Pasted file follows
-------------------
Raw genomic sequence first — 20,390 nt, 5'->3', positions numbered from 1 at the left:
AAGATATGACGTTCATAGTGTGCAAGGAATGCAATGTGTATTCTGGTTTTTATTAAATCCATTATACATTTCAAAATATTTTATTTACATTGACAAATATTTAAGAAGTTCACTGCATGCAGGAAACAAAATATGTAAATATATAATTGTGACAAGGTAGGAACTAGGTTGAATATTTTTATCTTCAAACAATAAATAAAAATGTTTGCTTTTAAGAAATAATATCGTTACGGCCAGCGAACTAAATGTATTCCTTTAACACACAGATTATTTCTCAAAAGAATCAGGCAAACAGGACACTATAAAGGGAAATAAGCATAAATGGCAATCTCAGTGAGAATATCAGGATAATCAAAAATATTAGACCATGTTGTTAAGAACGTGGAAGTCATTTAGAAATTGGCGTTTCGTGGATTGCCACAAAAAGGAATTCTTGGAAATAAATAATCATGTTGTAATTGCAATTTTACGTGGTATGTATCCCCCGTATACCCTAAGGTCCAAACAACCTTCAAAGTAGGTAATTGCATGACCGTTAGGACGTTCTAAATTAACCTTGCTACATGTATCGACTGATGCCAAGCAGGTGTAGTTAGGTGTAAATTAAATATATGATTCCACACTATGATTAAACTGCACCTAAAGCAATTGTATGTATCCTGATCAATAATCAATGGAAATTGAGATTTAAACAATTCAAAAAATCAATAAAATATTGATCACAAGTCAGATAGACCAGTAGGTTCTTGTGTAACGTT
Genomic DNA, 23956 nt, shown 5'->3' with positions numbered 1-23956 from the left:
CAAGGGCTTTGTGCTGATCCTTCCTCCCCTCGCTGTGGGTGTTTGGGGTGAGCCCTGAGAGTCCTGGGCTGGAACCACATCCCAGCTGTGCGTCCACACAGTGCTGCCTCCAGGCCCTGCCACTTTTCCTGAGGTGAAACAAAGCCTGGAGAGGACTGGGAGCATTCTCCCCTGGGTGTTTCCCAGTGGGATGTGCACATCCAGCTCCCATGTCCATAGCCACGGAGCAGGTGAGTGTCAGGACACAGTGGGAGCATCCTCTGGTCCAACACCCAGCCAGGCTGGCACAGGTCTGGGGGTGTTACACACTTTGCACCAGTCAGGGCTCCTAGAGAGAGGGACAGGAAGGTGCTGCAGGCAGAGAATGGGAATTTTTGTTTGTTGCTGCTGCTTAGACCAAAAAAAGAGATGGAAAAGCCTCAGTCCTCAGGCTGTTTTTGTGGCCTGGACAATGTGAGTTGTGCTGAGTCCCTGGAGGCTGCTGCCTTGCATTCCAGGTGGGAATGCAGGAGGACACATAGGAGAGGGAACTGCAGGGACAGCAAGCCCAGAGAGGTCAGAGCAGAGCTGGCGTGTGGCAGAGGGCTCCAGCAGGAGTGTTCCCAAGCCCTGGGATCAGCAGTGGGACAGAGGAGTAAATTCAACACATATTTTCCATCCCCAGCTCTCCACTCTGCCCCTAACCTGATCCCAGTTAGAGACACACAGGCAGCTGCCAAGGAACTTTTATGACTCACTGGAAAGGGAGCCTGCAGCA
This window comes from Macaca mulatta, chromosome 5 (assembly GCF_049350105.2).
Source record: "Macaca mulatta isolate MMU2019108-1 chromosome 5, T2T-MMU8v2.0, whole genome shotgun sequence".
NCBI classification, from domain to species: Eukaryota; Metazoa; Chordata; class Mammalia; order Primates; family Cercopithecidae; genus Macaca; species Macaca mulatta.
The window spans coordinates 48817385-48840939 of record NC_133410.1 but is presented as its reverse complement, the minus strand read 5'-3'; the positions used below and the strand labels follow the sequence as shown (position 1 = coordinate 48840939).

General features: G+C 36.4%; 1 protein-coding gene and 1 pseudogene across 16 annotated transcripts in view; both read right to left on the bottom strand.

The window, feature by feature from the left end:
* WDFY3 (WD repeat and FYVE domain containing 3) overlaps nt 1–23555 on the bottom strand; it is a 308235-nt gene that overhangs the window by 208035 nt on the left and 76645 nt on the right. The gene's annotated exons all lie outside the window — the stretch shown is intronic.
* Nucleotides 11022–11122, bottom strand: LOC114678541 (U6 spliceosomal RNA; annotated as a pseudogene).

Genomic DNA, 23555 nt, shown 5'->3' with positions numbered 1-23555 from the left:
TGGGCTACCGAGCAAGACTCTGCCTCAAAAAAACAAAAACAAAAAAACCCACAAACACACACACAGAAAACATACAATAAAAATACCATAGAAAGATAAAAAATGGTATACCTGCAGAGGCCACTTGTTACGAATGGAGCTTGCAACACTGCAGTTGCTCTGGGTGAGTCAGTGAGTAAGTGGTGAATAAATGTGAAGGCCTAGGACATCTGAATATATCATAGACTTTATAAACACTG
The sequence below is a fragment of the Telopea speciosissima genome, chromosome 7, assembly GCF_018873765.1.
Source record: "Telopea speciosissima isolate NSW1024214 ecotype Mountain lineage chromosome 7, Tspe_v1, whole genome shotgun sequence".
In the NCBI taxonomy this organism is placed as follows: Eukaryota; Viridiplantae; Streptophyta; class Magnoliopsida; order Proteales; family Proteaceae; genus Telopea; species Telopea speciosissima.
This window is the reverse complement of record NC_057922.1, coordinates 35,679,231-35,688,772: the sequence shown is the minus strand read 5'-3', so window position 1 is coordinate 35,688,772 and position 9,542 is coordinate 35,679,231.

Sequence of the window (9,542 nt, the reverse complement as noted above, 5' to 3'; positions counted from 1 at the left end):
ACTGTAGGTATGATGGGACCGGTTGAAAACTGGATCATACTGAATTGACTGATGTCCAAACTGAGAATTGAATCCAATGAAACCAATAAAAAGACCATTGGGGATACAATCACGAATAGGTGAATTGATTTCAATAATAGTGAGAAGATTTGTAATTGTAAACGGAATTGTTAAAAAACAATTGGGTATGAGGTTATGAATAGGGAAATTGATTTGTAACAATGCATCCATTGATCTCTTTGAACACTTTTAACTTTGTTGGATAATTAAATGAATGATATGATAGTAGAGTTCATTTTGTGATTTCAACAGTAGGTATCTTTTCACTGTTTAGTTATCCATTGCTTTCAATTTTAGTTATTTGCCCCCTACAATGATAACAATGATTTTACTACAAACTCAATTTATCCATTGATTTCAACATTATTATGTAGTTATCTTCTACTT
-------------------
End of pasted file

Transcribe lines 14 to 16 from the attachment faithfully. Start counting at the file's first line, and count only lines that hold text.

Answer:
TGGGCTACCGAGCAAGACTCTGCCTCAAAAAAACAAAAACAAAAAAACCCACAAACACACACACAGAAAACATACAATAAAAATACCATAGAAAGATAAAAAATGGTATACCTGCAGAGGCCACTTGTTACGAATGGAGCTTGCAACACTGCAGTTGCTCTGGGTGAGTCAGTGAGTAAGTGGTGAATAAATGTGAAGGCCTAGGACATCTGAATATATCATAGACTTTATAAACACTG
The sequence below is a fragment of the Telopea speciosissima genome, chromosome 7, assembly GCF_018873765.1.
Source record: "Telopea speciosissima isolate NSW1024214 ecotype Mountain lineage chromosome 7, Tspe_v1, whole genome shotgun sequence".